when applied, 'as they are constantly, to cover this fundamental doctrine of the Enec 7TEPCEVTA, as enormous fallacies. • We will allow that Vestris may be ignorant of the philosophy of dancing , so is Mr. Cline ; and lectures from him on that art would soon learé hin without bread. The uses and capabilities of the human nerves, like those of the letters of the alphabet, may be known to the anatomist and to the verbotomist; but the language which may be the result of their use, either by dancing, or speaking, or writing, is an art founded on education and arbitrary use. The dancing of Kamischatska, and the dancing of Paris; are as different 'as their languages, and Mr. Cline's anatomy would be of Jittle use in tracing the cruses of that difference; nor would the verbal anatomy of those great sages, Tooke and Burdett, be of more avail in ascertaining the causes of the difference of their languages. The authority of Horace will therefore remain unimpeached by their philosophy; and until some better reasons are adduced than have vet appeared in the EAEQ TTEPOEVTA, CUSTOM will be considered as the GREAT LAW of language.

But we must proceed to other specimens of the author's mode of deducing philosophical conclusions from grammatical inquiries.

F. Enough, Enough. Innumerable instances of the same may, I grant you, begiven from all our ancient authors. But does this im- . port us any thing?

II. Surely much;ifit shall lead us to the clear understanding of the voids we use in discourse. For, as far as we know not our own meanirig;" as far as " our purposes are not endowed with words to inake them known;" su far ne gabble like things most brutish." But the importance rises higher, when we reflect upon the application of words to Metaphysics and when I say Metaphysics, you will be pleased to remember, that all general reasoning, all Politics, Law, Morality, and Divinity, are merely Metaphysics.

F. Well. You have satisfied me what Iròng, however written, whether I'rang, Terong, or 'l'rung (like the Italian Torto and the French Tort) is increly the past tense (or past participle, as you chuse to call it) of the verb roll'ring; and has merely that meaning. And I collect, I think satisfactorily, from wbat you have said, that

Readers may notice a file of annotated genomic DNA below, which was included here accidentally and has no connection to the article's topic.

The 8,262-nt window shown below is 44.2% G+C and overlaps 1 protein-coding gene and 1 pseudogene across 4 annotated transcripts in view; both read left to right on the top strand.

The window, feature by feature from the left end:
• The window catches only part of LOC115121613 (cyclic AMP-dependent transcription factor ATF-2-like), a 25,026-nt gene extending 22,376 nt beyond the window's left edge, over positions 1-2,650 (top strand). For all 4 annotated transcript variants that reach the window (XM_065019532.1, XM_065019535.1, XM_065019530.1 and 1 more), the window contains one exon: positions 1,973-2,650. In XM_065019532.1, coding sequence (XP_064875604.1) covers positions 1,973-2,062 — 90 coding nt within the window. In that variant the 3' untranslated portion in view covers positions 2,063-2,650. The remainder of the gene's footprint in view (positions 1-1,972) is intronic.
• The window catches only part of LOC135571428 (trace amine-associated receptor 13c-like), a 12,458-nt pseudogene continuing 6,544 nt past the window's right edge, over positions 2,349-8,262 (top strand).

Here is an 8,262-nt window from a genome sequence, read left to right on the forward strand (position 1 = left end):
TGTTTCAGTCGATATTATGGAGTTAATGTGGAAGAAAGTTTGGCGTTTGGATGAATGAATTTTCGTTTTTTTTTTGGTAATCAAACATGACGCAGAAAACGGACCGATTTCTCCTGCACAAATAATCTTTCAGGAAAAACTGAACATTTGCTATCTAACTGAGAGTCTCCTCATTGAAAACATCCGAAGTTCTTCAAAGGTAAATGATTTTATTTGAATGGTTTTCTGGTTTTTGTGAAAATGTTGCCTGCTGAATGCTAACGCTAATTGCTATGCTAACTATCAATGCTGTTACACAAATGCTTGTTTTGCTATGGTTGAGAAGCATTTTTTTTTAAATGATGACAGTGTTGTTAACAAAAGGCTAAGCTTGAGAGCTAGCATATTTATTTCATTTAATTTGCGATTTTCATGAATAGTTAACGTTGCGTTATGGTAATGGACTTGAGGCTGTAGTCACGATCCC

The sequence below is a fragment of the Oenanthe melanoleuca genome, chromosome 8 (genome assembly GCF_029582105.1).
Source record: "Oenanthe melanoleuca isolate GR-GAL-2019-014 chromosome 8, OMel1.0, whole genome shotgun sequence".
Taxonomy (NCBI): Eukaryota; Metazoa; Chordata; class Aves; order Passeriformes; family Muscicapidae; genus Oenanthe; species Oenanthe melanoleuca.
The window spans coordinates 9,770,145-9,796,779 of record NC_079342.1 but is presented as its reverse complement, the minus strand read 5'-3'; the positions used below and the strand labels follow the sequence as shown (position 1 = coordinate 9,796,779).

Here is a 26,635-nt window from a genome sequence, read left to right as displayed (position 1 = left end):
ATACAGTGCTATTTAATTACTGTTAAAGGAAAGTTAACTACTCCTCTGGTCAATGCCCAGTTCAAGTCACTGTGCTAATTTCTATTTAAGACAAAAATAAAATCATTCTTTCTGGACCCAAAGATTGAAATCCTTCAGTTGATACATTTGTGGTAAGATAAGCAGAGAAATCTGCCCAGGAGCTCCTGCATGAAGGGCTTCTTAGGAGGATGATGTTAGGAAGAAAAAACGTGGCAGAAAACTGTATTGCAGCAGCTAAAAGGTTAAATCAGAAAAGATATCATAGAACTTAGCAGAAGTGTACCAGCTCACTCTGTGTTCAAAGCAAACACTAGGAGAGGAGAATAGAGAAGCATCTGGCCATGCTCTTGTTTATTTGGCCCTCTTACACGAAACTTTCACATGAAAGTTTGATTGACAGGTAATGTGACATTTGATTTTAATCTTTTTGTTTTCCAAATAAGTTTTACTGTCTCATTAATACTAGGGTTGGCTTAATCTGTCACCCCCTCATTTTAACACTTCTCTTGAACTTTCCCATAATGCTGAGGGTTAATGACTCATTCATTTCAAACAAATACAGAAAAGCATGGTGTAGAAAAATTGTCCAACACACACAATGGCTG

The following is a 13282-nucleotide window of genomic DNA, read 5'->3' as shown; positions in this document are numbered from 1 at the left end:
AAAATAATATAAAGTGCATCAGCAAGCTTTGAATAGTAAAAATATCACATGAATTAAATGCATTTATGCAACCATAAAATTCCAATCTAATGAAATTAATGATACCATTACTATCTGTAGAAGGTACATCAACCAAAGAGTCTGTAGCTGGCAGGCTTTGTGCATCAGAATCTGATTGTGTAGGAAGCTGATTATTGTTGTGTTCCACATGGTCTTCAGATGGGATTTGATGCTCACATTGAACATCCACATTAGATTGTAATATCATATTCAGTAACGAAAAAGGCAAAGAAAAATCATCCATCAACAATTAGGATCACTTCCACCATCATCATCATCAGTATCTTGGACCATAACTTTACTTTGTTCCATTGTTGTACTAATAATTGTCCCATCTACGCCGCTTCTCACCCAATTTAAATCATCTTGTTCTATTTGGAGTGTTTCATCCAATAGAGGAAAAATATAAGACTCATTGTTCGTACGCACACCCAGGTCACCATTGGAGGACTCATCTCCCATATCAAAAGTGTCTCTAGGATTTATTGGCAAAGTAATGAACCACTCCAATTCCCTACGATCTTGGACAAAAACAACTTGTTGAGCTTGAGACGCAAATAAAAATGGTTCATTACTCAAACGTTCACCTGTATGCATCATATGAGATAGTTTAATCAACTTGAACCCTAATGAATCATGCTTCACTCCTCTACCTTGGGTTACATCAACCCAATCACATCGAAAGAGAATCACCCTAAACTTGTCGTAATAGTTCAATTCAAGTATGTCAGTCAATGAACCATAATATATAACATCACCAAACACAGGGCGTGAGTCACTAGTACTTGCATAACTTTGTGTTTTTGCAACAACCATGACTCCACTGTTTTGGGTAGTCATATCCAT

"Soxo-i.c. Any thing Singed, Sang, or Sung, is the past participle of the verb To Sing : as Cantus is of Cancre, and Ode of asion, That

Bond -however spelled, and with whatever subaudilion ap· BAND {plied, is still one and the same word, and is merely the BOUND J past participle of the verb To Bind. ' " As the custome of the lawe hem BONDE.” page 29.

"We shall this scrpent from our EON DES chase," page 56.


" His power shall fro royalme to royalme
The BONDES stratche of his royalte'..
As farre in south as any fode or any 'see.” page 156 .

* As the custome and the statute BANDE.” page 99.
" And false goddes eke through his worchynge !
With royall might he shall also despise
And from her sees make hem to arise,
And fro the BANDES of her dwellynge place
Of very force dryue hem and enchace.” page 155.

... Life of our Lady. By Lydgate. (1530.)':? The author proceeds in this manner through six or seven quarto pages, and then starts something like an observation i. by way of relief lo the reader.

BOLI-is the same.----You seem surprised : which does not sure.. prise me: because, I imagine, you are not at all aware of the irue meaning of the verb To Build; which has been much degraded amongst us by impostors. There seems therefore to you not to be the least shadow of corresponding signification between the verb and its participle. Huts and Hovels, as we have already seen, aremerely things Raised up. You may call them habitations, if you please; but they are not Buildings (i. c. Buildens:) though our modern architects would fain make them pass for such, by giving to '. their feeble erections a strong name. Our English word To Build is the Anglosaxon Byldan, to confirm, to establish, to make firm and sure and fast, to consolidate, to strengthen ; and is applicable to all other things as well as to dwelling places.

“Amyd the clois undar the heuin all bare
Stude thare that time ane mekle fare aliare,
Heccuba thidder with hir childer for BEILD
Ran all in vane and about the altare swarmes,
Bot quhen she saw how Priamus hay tane